Coreopsis or Tickseed
"The rain to the wind said,
'You push & I'll pelt.'
They so smote the garden bed
That the flowers actually knelt,
And lay lodged -- though not dead.
I know how the flowers felt."
This perennial is as flowery as many an annual, & it thrives in hot & droughty xeriscape gardens, with a very long bloom period.
Coreopsis grandiflora cultivars can become leggy & tippy if grown in crowded conditions, but are generally sturdy & upright to eighteen inches if it gets good sun from top to bottom of the clump. They will also flop over or "lodge" if overwatered, or if there has been heavy rainfall. 'Early Sunrise' is a bit shorter than most cultivars, but even so, it does sometimes happen that it ends up in need of staking.
They bloom really well in any case, & are not at risk of rotting out unless the soil drains poorly during late autumn & through winter dormancy. Ours hasn't lodged too badly so I don't stake it, but any blooms around the edge of the clump that tip over I just clip off for an indoor bouquet.
That potential to flop is usually no problem in a dry very sunny not too crowded spot, but if it happens, another way to handle it is to just sheer the plant back to its basal foliage, & let it start again. When most of the clump looks like it could do with some deadheading anyway, it may be worth sacrificing the entire top to get a tighter clump for rebloom. If the problem recurs it should be transplanted to an area where it will remain a bit dryer & get better sun-coverage.
The species is not called "grandiflora" for nothing. The intensity of its mix of semi-double & fully-double golden flowers, & the sheer numbers of them produced by a single clump, is awesome. It's in full bloom by June, & persists until first frost of autumn, or a little longer (blooms from May to November are not improbable).
They can be grown in zones 4 through 9, though at the colder end of the scale it will likely be an annual, or will need heavy mulching with straw for the roots to survive the winter, the straw being cleared away at the start of spring. It also does have its limits for sunny dryness, & at the height of a summer drought, it will not look good, & may die, if water isn't gotten to it from time to time.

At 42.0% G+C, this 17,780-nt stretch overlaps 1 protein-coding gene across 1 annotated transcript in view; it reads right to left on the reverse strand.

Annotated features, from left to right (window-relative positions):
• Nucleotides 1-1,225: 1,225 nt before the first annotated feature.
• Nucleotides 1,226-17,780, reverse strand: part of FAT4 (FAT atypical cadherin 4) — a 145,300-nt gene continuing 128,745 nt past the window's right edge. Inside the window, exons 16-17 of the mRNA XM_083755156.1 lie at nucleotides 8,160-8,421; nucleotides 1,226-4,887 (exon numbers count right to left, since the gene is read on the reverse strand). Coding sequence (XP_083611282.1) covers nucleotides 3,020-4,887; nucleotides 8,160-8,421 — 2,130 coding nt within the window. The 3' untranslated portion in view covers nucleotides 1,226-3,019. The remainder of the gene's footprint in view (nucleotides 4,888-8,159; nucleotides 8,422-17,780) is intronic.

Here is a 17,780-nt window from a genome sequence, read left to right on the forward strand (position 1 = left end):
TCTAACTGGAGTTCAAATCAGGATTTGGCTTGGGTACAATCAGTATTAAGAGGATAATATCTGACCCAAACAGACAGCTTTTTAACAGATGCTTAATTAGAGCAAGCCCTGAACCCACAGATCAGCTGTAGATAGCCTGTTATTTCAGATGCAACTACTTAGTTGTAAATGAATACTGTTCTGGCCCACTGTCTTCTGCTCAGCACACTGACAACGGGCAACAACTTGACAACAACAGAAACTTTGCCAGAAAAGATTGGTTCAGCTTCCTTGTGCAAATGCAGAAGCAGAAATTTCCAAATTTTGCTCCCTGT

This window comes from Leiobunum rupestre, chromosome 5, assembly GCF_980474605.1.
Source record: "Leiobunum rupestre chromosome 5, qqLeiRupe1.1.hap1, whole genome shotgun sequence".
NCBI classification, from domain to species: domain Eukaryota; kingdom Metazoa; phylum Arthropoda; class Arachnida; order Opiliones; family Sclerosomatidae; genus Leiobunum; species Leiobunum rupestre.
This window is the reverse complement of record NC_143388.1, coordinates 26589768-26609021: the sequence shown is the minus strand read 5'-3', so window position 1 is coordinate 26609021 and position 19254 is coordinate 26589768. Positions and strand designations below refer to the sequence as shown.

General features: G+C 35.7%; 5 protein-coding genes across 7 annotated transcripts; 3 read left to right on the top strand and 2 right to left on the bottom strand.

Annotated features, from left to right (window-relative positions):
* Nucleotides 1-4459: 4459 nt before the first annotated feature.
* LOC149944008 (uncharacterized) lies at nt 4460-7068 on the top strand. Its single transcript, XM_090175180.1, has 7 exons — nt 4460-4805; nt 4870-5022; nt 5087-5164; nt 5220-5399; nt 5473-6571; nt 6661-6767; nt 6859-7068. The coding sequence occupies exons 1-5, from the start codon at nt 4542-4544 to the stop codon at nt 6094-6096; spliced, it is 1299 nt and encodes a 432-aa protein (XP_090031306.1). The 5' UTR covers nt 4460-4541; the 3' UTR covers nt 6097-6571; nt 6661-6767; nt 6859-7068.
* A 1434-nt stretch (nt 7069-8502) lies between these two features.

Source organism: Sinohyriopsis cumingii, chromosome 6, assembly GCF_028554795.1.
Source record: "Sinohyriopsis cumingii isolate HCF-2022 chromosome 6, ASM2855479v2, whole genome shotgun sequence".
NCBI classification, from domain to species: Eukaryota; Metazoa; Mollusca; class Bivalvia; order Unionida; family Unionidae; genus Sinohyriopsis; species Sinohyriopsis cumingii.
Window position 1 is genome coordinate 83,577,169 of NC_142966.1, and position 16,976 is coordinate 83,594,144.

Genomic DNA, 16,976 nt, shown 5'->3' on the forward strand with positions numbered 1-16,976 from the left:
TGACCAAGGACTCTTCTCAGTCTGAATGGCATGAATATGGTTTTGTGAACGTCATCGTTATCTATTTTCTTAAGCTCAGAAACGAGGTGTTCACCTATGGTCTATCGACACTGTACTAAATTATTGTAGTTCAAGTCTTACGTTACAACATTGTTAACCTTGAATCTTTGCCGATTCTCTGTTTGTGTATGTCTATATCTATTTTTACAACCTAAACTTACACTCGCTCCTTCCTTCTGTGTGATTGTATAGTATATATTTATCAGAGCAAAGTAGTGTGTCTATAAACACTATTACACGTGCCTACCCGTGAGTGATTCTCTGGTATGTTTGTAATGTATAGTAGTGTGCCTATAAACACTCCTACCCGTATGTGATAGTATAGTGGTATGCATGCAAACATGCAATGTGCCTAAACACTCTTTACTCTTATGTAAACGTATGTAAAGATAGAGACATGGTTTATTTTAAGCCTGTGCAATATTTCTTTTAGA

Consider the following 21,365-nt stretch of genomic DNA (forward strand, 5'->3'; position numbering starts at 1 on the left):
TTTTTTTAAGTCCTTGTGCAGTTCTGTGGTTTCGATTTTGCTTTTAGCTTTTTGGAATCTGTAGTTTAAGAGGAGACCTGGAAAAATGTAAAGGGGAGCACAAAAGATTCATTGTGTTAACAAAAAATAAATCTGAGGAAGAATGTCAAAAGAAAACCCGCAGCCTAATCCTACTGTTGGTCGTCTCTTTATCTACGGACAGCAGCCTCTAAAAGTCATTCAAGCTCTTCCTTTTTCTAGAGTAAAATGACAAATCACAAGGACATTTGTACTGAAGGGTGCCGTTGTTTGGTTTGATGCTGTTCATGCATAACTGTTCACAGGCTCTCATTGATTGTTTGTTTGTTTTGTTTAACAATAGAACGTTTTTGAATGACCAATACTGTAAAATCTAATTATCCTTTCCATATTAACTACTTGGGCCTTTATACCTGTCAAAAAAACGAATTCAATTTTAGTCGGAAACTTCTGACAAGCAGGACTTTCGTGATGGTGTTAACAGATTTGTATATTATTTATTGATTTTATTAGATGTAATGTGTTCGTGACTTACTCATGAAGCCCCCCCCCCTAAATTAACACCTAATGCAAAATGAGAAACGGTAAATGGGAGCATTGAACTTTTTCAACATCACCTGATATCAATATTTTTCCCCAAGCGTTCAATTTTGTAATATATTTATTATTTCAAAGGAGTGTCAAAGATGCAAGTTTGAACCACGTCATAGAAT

Ultra-flowery perennials are often heavy feeders, but coreopsis is not. It likes a light poor soil best, but a single yearly feeding of a mild slow-release fertilizer, given to it late winter or early spring, can do it some good.
Developed from a North American wildflower, 'Early Sunrise' is the 1989 All-America Selections Gold Medal winner, & also received Europe's Europe's Fleuroselect Gold Medal. ASS awards go to varieties t hat grow well from seed, but also to great extent the gold medal goes to ornamentals suitable for mass-production for retail commerce. So these awards lack the same cache as the Award of Garden Merit. It does mean they scored well in field tests & have crowd-pleasing qualities. In consequence ASS gold medal winnters end up in wide production & are easily obtained inexpensively.
Both these photos were snapped in June. The second photo captures one single-flower coreopsis in the background with red markings, which is C. lancelolata 'Baby Sun.' Also captured in the second shot are a few red blossoms of Calceolaria integrifolia 'Kentish Hero' slipperwort.
'Sunrise' coreopsis is ideal for the bouquet garden because it has such long straight stems. It is also a favorite of bees & other pollinators. Bees by & large see only blue & yellow, so a mixed bed of, say, blue scabiosas & yellow coreopsis will be great bee-attractants (red flowers are trying to attract other pollinators, including hummingbirds). This is certainly not to say bees don't find red or purple flowers; I see them all over purple rhodies & bright red beebalms (though often the deepest reds actually have some blue in them which our eyes can't see, but are telegraphing to bees). Though bees will pollinate everything, for maximum attraction, blues & yellows excite them best.
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